If I were you, I’d not rest until I made this right with Him. Do you know how? If not, then keep listening.
We will not all be equal in heaven. Now we’re not talking about salvation, but of rewards. All of us are equal in regards to salvation because it is a gift given freely to those who believe. In this, there is no question. But what we do with our salvation is another matter. And we will be rewarded for our faithfulness to Him in this life. Consider the following:
1 Corinthians 3:11-15 – For no other foundation can anyone lay than that which is laid, which is Jesus Christ. Now if anyone builds on this foundation with (1) gold, silver, precious stones, (2) wood, hay, straw, each one’s (personal) work will become clear; (how) for the Day will declare it, (how) because it will be revealed by fire; and the fire will test each one’s (personal) work, of what sort it is. If anyone’s work which he has built on it endures (gold, silver, precious stones), he will receive a reward. If anyone’s work is burned (wood, hay, straw), he will suffer loss (of reward); but he himself will be saved, yet so as through fire.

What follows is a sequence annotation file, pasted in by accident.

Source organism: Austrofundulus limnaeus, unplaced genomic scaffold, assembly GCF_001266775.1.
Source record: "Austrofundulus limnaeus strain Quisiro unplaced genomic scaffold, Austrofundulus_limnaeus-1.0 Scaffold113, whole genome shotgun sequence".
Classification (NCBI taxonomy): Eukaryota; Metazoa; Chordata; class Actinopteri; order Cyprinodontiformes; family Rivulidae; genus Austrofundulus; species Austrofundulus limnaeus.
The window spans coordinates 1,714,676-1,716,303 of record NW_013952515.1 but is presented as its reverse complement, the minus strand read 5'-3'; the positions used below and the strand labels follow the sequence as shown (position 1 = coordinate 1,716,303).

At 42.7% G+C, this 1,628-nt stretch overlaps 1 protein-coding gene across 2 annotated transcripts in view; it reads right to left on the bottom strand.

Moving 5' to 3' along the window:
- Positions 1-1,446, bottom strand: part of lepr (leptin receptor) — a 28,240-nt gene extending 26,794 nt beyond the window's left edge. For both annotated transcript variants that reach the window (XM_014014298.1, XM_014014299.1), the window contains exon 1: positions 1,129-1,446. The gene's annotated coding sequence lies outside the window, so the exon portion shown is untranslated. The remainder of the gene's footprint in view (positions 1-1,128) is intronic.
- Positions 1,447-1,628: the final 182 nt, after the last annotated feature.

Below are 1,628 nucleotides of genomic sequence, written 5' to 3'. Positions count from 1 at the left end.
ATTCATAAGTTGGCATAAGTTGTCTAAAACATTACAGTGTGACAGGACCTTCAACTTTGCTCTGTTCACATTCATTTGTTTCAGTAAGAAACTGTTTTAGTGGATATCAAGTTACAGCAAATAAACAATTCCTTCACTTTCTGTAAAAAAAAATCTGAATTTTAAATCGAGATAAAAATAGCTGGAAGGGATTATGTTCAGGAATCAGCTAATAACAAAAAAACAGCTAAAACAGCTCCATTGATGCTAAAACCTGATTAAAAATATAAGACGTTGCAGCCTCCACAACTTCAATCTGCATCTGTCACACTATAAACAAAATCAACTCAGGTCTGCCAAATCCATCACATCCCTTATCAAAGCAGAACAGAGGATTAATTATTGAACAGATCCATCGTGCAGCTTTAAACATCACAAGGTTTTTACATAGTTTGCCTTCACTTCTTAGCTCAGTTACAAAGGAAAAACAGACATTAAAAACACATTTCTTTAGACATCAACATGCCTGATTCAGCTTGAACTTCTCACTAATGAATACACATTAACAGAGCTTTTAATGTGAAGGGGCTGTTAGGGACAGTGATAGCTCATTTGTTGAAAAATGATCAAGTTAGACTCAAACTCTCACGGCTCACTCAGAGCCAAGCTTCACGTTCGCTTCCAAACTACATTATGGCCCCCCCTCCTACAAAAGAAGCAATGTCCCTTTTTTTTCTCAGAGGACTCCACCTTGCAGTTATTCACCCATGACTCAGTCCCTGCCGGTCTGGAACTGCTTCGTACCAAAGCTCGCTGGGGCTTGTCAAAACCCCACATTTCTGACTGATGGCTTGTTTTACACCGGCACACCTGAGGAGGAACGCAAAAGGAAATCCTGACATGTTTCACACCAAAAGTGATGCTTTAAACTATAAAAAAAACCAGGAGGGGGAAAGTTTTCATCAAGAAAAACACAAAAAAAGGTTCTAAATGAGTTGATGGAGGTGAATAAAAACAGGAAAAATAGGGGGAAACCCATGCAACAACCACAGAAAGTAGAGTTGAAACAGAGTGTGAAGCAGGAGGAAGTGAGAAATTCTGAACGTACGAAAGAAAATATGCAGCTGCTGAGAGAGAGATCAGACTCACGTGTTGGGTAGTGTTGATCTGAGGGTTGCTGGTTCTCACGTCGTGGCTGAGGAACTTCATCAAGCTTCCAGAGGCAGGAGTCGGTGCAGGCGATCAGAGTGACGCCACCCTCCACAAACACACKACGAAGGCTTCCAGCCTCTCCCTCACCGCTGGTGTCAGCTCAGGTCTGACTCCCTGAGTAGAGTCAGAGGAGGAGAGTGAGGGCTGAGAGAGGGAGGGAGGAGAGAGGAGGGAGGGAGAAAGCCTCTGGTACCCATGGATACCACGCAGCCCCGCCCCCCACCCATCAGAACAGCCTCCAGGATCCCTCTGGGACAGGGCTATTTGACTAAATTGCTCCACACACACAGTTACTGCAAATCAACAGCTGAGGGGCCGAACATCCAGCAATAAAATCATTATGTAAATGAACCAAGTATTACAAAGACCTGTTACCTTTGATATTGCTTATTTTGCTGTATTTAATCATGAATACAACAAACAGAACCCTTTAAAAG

Charles Stanley also spoke of this in his book, Eternal Security. He said, “Some believers will be entrusted with certain privileges; others will not. Some will reign with Christ; others will not (2 Timothy 2:12). Some will be rich in the kingdom of God; others will be poor (Luke 12:21, 33). Some will be given true riches; others will not. Some will be given heavenly treasures of their own; others will not. Some will rule and reign with Christ; others will not. Privilege in the kingdom of God is determined by one’s faithfulness in this life. It is true that there will be equality in terms of our inclusion in the kingdom of God, but not in our rank and privilege.”
Does this sound troubling to you? Maybe confusing? If so, keep listening to learn more.
The following is a study on the Judgment Seat of Christ and the Marriage Ceremony of the Lamb.